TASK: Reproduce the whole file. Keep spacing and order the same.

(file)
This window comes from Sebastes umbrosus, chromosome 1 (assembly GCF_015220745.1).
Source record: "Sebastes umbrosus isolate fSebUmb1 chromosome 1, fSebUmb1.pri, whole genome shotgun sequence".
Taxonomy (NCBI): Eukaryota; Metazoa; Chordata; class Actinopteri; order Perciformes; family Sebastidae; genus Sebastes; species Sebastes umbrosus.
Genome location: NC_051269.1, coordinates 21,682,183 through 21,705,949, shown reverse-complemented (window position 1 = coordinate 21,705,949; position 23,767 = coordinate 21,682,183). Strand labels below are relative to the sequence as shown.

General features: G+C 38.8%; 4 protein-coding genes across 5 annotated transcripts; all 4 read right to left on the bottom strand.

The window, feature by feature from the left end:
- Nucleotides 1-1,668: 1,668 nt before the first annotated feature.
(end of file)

This window comes from Sebastes umbrosus, chromosome 1 (assembly GCF_015220745.1).
Source record: "Sebastes umbrosus isolate fSebUmb1 chromosome 1, fSebUmb1.pri, whole genome shotgun sequence".
Taxonomy (NCBI): Eukaryota; Metazoa; Chordata; class Actinopteri; order Perciformes; family Sebastidae; genus Sebastes; species Sebastes umbrosus.
Genome location: NC_051269.1, coordinates 21,682,183 through 21,705,949, shown reverse-complemented (window position 1 = coordinate 21,705,949; position 23,767 = coordinate 21,682,183). Strand labels below are relative to the sequence as shown.

General features: G+C 38.8%; 4 protein-coding genes across 5 annotated transcripts; all 4 read right to left on the bottom strand.

The window, feature by feature from the left end:
- Nucleotides 1-1,668: 1,668 nt before the first annotated feature.